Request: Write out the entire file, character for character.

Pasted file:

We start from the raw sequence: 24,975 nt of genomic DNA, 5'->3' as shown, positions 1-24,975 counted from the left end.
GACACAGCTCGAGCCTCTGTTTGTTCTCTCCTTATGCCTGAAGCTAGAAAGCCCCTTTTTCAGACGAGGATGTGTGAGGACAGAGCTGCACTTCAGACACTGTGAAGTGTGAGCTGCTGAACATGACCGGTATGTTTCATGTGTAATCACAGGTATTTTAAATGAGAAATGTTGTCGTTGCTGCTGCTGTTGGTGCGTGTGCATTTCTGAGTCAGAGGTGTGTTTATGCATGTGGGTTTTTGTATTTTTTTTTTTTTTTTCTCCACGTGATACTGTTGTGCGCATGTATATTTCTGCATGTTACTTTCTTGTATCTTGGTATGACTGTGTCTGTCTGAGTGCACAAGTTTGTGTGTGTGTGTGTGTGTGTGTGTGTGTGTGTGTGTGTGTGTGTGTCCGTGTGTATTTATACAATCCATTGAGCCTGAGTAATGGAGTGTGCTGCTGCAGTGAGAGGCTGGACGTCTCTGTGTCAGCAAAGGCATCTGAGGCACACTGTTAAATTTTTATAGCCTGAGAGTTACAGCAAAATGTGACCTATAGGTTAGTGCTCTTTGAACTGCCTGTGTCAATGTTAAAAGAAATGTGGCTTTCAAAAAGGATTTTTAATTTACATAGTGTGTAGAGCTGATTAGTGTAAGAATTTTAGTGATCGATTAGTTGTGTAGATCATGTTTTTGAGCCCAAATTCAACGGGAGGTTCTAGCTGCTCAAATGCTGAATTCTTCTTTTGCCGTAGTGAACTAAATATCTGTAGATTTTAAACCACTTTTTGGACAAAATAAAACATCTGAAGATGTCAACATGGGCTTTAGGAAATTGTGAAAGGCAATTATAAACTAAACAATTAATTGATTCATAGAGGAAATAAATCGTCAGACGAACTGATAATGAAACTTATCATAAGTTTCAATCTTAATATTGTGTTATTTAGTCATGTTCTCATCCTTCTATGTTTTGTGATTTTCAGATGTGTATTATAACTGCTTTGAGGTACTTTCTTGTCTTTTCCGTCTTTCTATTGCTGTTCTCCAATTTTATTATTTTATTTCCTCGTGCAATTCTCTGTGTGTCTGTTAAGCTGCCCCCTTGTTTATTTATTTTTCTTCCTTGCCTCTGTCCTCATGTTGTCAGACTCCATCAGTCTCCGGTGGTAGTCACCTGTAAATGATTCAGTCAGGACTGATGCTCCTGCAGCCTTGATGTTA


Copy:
We start from the raw sequence: 24,975 nt of genomic DNA, 5'->3' as shown, positions 1-24,975 counted from the left end.
GACACAGCTCGAGCCTCTGTTTGTTCTCTCCTTATGCCTGAAGCTAGAAAGCCCCTTTTTCAGACGAGGATGTGTGAGGACAGAGCTGCACTTCAGACACTGTGAAGTGTGAGCTGCTGAACATGACCGGTATGTTTCATGTGTAATCACAGGTATTTTAAATGAGAAATGTTGTCGTTGCTGCTGCTGTTGGTGCGTGTGCATTTCTGAGTCAGAGGTGTGTTTATGCATGTGGGTTTTTGTATTTTTTTTTTTTTTTTCTCCACGTGATACTGTTGTGCGCATGTATATTTCTGCATGTTACTTTCTTGTATCTTGGTATGACTGTGTCTGTCTGAGTGCACAAGTTTGTGTGTGTGTGTGTGTGTGTGTGTGTGTGTGTGTGTGTGTGTGTGTCCGTGTGTATTTATACAATCCATTGAGCCTGAGTAATGGAGTGTGCTGCTGCAGTGAGAGGCTGGACGTCTCTGTGTCAGCAAAGGCATCTGAGGCACACTGTTAAATTTTTATAGCCTGAGAGTTACAGCAAAATGTGACCTATAGGTTAGTGCTCTTTGAACTGCCTGTGTCAATGTTAAAAGAAATGTGGCTTTCAAAAAGGATTTTTAATTTACATAGTGTGTAGAGCTGATTAGTGTAAGAATTTTAGTGATCGATTAGTTGTGTAGATCATGTTTTTGAGCCCAAATTCAACGGGAGGTTCTAGCTGCTCAAATGCTGAATTCTTCTTTTGCCGTAGTGAACTAAATATCTGTAGATTTTAAACCACTTTTTGGACAAAATAAAACATCTGAAGATGTCAACATGGGCTTTAGGAAATTGTGAAAGGCAATTATAAACTAAACAATTAATTGATTCATAGAGGAAATAAATCGTCAGACGAACTGATAATGAAACTTATCATAAGTTTCAATCTTAATATTGTGTTATTTAGTCATGTTCTCATCCTTCTATGTTTTGTGATTTTCAGATGTGTATTATAACTGCTTTGAGGTACTTTCTTGTCTTTTCCGTCTTTCTATTGCTGTTCTCCAATTTTATTATTTTATTTCCTCGTGCAATTCTCTGTGTGTCTGTTAAGCTGCCCCCTTGTTTATTTATTTTTCTTCCTTGCCTCTGTCCTCATGTTGTCAGACTCCATCAGTCTCCGGTGGTAGTCACCTGTAAATGATTCAGTCAGGACTGATGCTCCTGCAGCCTTGATGTTA